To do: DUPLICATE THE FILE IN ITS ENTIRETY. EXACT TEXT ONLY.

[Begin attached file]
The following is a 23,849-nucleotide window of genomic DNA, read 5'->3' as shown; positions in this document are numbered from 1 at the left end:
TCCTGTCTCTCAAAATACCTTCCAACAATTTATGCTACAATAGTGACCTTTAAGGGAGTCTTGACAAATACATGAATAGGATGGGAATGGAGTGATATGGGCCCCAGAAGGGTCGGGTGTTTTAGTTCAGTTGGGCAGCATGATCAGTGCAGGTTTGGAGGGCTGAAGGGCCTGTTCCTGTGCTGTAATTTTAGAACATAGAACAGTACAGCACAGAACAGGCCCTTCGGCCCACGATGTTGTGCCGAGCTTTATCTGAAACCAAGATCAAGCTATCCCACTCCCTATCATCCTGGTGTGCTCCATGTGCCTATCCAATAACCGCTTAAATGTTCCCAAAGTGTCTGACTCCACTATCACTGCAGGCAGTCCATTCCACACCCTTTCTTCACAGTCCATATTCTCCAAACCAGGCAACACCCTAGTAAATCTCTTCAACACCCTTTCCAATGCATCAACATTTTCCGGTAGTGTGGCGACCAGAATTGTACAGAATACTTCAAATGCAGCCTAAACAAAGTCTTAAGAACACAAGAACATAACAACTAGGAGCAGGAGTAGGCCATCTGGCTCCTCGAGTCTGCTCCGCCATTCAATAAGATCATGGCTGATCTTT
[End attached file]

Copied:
The following is a 23,849-nucleotide window of genomic DNA, read 5'->3' as shown; positions in this document are numbered from 1 at the left end:
TCCTGTCTCTCAAAATACCTTCCAACAATTTATGCTACAATAGTGACCTTTAAGGGAGTCTTGACAAATACATGAATAGGATGGGAATGGAGTGATATGGGCCCCAGAAGGGTCGGGTGTTTTAGTTCAGTTGGGCAGCATGATCAGTGCAGGTTTGGAGGGCTGAAGGGCCTGTTCCTGTGCTGTAATTTTAGAACATAGAACAGTACAGCACAGAACAGGCCCTTCGGCCCACGATGTTGTGCCGAGCTTTATCTGAAACCAAGATCAAGCTATCCCACTCCCTATCATCCTGGTGTGCTCCATGTGCCTATCCAATAACCGCTTAAATGTTCCCAAAGTGTCTGACTCCACTATCACTGCAGGCAGTCCATTCCACACCCTTTCTTCACAGTCCATATTCTCCAAACCAGGCAACACCCTAGTAAATCTCTTCAACACCCTTTCCAATGCATCAACATTTTCCGGTAGTGTGGCGACCAGAATTGTACAGAATACTTCAAATGCAGCCTAAACAAAGTCTTAAGAACACAAGAACATAACAACTAGGAGCAGGAGTAGGCCATCTGGCTCCTCGAGTCTGCTCCGCCATTCAATAAGATCATGGCTGATCTTT